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5 Alternatives to Relocating in Retirement



Have you fantasized about moving to a beach town or a city that’s warm and sunny in the winter when you retire? Relocating in retirement can be an adventure full of new cultural and life experiences. Once you look closer at relocating for retirement, however, you might get nervous about all the expenses that accompany relocating.

For one thing, you’ll pay thousands of dollars to a moving company. Then you must purchase a new house or condo or find a rental property you can afford. Add new rules for state income taxes, property taxes, possible taxes on your Social Security benefits and a potentially higher cost of living, and you could end up paying much more to live in another city when you retire.

But what if you could enjoy most of the benefits of relocation without all the expenses and hassles of taking up permanent residence in a new city or town?

Below are five alternatives to relocating in retirement.

1. Become a snowbird

People who hate being at the mercy of harsh winters have flocked to warmer climes for a few winter months for decades to escape the cold. And with plenty of Airbnb and other vacation rentals in large cities and even small towns, taking flight to a better winter locale is easier and more affordable than ever.

So, if you’re thinking about moving somewhere you love, why not just stay there when the weather is close to perfect? For instance, many cities in Florida and Arizona are ideal in the winter, with warm days and nothing worse than sweatshirt-weather at night.

As a snowbird, you may be able pay anywhere from $6,000 to $12,000 to enjoy a few months’ stay in a desirable location. That may sound like a lot, but not when you consider how much you’ll save on moving expenses, closing costs and a new mortgage. Even staying one month a year would give you a break from snow and ice and cost much less.

Find out: 5 Big Expenses to Prepare for in Retirement

2. Take more frequent vacations

If committing to renting an Airbnb for two or three months isn’t your style, what about taking vacations more frequently to your desired relocation destination? A week here, a week there, maybe even two weeks at a time, a few times or several times a year lets you experience a place you love without the expenses of homeownership and state and property taxes.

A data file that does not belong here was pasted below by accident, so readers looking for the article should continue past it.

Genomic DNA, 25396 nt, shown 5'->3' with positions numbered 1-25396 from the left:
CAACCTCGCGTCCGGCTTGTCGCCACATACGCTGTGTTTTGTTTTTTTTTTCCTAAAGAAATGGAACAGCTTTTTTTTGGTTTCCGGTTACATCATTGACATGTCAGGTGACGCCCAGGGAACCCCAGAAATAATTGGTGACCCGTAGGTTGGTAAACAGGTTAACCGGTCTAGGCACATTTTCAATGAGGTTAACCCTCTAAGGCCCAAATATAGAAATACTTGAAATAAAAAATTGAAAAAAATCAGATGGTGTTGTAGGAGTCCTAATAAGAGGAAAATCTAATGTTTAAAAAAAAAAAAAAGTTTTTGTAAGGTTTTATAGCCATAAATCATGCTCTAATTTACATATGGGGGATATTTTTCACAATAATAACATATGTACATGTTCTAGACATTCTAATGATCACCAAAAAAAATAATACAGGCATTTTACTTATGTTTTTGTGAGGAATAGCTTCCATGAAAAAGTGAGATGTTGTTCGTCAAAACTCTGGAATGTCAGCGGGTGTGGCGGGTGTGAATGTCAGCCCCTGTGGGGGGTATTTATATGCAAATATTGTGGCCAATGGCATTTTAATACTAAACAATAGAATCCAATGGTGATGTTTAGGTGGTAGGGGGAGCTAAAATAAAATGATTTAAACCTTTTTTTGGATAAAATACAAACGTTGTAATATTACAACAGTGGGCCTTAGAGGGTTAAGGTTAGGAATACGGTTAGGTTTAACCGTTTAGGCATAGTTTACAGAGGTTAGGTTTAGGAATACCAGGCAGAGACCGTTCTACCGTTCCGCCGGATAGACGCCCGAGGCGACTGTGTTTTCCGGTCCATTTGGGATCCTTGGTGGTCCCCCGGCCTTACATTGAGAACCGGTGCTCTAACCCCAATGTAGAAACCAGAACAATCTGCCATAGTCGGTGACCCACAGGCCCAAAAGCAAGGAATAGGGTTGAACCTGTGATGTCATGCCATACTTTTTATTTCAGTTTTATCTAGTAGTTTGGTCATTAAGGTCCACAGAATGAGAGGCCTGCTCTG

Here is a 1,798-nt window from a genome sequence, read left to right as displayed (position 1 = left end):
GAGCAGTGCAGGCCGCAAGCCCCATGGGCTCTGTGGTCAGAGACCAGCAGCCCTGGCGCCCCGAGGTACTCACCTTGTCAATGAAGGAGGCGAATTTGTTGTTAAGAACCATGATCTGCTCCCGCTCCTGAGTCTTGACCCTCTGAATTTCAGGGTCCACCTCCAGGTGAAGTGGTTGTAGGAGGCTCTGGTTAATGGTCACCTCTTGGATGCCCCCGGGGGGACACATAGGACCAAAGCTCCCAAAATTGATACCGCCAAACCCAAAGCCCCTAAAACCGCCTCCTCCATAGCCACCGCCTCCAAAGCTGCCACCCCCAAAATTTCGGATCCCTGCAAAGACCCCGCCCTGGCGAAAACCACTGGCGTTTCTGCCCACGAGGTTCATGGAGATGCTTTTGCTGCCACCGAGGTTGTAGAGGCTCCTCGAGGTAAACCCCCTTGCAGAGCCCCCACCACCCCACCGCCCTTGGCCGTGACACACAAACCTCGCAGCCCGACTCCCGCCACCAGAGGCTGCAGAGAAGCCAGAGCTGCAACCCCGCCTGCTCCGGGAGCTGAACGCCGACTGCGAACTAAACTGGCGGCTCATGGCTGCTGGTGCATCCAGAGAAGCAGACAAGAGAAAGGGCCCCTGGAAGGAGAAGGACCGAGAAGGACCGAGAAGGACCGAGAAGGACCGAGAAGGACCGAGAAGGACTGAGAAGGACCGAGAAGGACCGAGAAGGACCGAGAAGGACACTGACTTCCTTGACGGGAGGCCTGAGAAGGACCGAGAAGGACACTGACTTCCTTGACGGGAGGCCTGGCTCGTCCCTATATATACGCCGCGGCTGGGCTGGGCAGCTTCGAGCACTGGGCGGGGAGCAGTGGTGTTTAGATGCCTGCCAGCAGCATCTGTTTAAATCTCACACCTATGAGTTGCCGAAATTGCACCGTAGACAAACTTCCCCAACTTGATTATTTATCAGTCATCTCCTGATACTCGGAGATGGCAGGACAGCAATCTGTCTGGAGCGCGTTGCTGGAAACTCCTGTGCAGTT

And there’s another benefit to vacationing more often, too. You may get tired of a city or town once you spend more time there. You may also find that you enjoy a much lower cost of living right where you are.

Find out: 7 Reasons to Work Part-Time in Retirement

3. Try house swapping

Do you already own a home in a desirable location but want to spend time in your preferred relocation city? If so, you may be able to enjoy a more budget-friendly option in your desired relocation destination than staying at a vacation rental for a couple of months: House swapping.

The way house swapping works is that you stay at someone’s home in another city while they stay at yours. Wondering where to find a house-swapping partner? Check out sites such as HomeExchange and HomeLink to get an idea of your house-swapping options.

Find out: 6 Reasons to Delay Retirement

4. Downsize to free up travel money

Do you really still need that sprawling house – along with all the expensive maintenance, repairs, and upkeep that comes with it – where you raised your kids? What if you sold your current home, moved to a smaller house or less expensive condo, and stashed the profit in savings?

Depending on how much money you make from selling your house, you could have quite a bit left over to fund retirement travel to that city you love. You could also make enough on the sale to travel to other destinations or places you’ve never been. Who knows? You might even find a more affordable place to retire if you still want to relocate later.

Find out: 6 Ways Downsizing Can Stretch Retirement Income

5. Stay put with long-term care costs in mind

Nobody wants to think about health problems you may experience as you age. However, it’s wise to keep in mind that 7 in 10 people turning 65 today will need some form of long-term care in their lifetime, according to the U.S. Department of Health and Human Services. Medicare won’t pay for long-term care if you need it – and the national median cost for assisted living was $51,000 a year in 2020 or $105,000 for a private room in a nursing home.

Long-term care costs are expensive, and costs vary greatly by state. For example, if you relocate from Iowa to California, there is a vast difference in long term care costs. In Iowa, the annual median cost in 2020 for assisted living was $48,000 and the annual median cost for a nursing home private room was $86,000. Compare with California’s median annual cost: $60,000 for assisted living and a whopping $137,000 for a private room in a nursing home.

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